(5 / 5)
Transformed into the Gatsby Mansion, the Dolphin Pub, Mold was an ideal setting for the immersive production ” The Great Gatsby.” I was fully prepared to take part ,down to my Mary Janes and headband. I knew, I would enjoy this type of performance but I wanted to get the perspective of someone who wouldn’t. So, I took my polar opposite friend. Her instructions to me were – “Don’t leave me on my own, don’t make me speak, sing or dance!” …… before the interval she was willingly charlestoning, singing and chatting to the cast and loved every second!
From the second you walk up to the Dolphin you are submerged into the 1920’s prohibition era. A nice unexpected twist on entering the building instantly sets the mood. Adding to the impression of a speakeasy a community cast working as door / bar men do an excellent job of getting you ready for the drama to come.
This style of theatre is a daring concept and an element of danger lies in having the audience play a major part of your play. The reason this production worked so well is due to the skill of the cast. I cannot praise all of cast members enough. They stayed in character for the full 2 hours and somehow spoke to every audience member, making them feel like they were at an elaborate house party.They even mingled in the interval. For my performance I was engaged with the three female characters (Myrtle played beautifully by Bethan Rose Young, Daisy, a wistful Amie Burns Walker, party girl Jordan, the engaging Zoe Hakin and George the talented Matthew Churcher). I could not pick a standout performance as all of the cast were outstanding.
Myrtle played by Bethan Rose Young and George played by Matthew Churcher.
I Myrtle played by Bethan Rose Young and George played by Matthew Churcher. entered the spirit and attended in 1920’s dress as did many of the audience but I wouldn’t say this was compulsory. It added to the set to be surrounded by all the costumes but those in normal clothes didn’t spoil the effect and they were just as immersed in the unfolding events as those of us dressed up. (We all learned how to Charleston and all sang along) However, this is an awesome production and I am glad we made the choice to do something different, it was certainly worth the effort!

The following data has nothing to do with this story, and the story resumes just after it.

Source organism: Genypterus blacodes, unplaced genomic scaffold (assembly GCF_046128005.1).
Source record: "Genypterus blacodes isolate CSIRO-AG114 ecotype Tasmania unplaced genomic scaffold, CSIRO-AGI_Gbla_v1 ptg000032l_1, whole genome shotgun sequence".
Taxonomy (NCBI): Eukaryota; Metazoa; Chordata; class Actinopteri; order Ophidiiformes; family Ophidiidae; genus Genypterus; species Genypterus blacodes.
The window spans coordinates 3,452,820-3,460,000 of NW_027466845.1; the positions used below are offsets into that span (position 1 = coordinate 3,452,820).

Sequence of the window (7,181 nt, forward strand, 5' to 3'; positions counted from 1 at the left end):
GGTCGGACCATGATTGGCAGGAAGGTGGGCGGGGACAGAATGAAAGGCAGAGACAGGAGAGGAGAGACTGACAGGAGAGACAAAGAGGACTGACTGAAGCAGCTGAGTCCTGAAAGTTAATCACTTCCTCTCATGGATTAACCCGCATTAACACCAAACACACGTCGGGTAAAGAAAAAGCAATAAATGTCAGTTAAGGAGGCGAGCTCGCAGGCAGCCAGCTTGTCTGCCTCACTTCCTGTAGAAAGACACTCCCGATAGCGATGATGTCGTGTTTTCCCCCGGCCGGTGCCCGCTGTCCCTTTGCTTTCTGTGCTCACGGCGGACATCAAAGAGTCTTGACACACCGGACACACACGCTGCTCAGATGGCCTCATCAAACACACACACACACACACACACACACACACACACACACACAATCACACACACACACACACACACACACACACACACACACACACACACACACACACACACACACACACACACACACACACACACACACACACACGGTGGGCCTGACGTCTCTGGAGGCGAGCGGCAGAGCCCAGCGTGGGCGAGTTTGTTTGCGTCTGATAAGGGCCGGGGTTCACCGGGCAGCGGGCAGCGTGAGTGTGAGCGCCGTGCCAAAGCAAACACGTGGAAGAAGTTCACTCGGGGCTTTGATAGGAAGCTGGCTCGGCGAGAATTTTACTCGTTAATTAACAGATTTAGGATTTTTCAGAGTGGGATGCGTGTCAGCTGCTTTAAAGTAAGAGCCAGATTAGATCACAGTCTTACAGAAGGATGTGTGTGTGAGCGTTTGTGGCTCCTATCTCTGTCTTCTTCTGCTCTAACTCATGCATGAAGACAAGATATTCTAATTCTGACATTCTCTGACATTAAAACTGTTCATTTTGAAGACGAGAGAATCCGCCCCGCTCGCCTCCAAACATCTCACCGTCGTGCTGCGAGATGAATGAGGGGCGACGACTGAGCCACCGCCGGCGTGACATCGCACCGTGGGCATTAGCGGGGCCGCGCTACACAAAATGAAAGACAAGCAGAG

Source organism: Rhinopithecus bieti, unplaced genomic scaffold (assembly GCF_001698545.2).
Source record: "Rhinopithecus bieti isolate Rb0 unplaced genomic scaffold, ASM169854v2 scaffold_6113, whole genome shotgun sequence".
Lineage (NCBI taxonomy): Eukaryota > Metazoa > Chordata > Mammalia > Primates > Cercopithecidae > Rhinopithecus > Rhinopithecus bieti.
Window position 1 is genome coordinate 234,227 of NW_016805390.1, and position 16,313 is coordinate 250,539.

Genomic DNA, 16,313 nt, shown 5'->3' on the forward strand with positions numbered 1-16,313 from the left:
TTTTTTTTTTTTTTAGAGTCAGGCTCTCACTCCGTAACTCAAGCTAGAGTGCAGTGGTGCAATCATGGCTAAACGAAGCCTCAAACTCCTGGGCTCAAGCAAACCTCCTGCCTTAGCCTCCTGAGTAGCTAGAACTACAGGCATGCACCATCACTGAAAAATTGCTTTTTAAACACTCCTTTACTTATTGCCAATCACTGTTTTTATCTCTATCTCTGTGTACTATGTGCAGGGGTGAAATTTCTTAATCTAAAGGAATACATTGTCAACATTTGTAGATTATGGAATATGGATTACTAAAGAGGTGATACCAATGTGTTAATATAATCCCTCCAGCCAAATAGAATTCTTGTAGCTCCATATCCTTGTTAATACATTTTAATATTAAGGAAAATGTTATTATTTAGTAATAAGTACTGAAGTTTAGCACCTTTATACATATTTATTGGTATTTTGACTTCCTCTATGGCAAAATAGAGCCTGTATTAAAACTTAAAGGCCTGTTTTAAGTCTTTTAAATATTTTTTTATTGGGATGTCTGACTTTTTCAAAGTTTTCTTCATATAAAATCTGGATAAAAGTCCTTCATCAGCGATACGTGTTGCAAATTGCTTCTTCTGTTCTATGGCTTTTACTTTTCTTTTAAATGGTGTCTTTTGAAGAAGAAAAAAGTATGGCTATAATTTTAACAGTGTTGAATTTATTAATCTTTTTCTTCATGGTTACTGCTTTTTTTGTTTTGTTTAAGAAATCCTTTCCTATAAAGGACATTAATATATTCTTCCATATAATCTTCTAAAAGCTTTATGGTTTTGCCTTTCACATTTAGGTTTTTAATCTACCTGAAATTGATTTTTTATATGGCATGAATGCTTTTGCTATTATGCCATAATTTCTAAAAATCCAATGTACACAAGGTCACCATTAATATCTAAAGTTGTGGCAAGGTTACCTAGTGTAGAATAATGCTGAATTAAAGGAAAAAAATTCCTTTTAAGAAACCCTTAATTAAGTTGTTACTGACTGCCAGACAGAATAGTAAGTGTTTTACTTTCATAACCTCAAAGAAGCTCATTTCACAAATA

Clever use of curtains, lighting and subtle props made the transition from pub to mansion. Cast encouraged audience members from room to room to move the play along. I found myself up and down stairs in an small group of 5 then 2:1 with Mrytle. The script and the flawless improvisation skills meant you could respond to the intimate sessions or not. The actors were skilled enough to ask direct questions that didn’t necessarily require answers. However, everyone became engrossed playing along, I was so immersed on Gatsby’s command I found myself running up the stairs after a distraught Daisy franticly calling her name!
At times I thought about what I was missing in the other rooms and wondered if I was missing a vital part of the play. However, as the play progressed I realised this was part of the charm. Every audience member was having a unique experience. The improvisation, the random interactions all added something individual for each audience member – no one will watch the same version of this play, ever. For that reason I anticipate audience will go back to watch again. Later chatting to my friend I discovered the things I watched upstairs were been retold downstairs, so nothing was missed. This just added to impressive nature of this production and the skills of the writer and director Alexander Wright.
If you love the theatre, the 1920’s, the Gatsby story or if you just fancy something a bit special this is a must see event. In a world of virtual reality and HD3D TV theatre has not changed – Sets have become more technical and adventurous but the idea of theatre hasn’t changed until now. This was Theatre for a virtual age, engaging all your senses and emotions beyond HD3D. Without doubt a 5 star production and a must see.
Follow the link below to book tickets … but be quick old sport they won’t be around for long.
Adapted and Directed by : Alexander Wright
Set Design and Costumes: Heledd Rees, Lighting : Ric Mountjoy
Reviewed : By Karis Clarke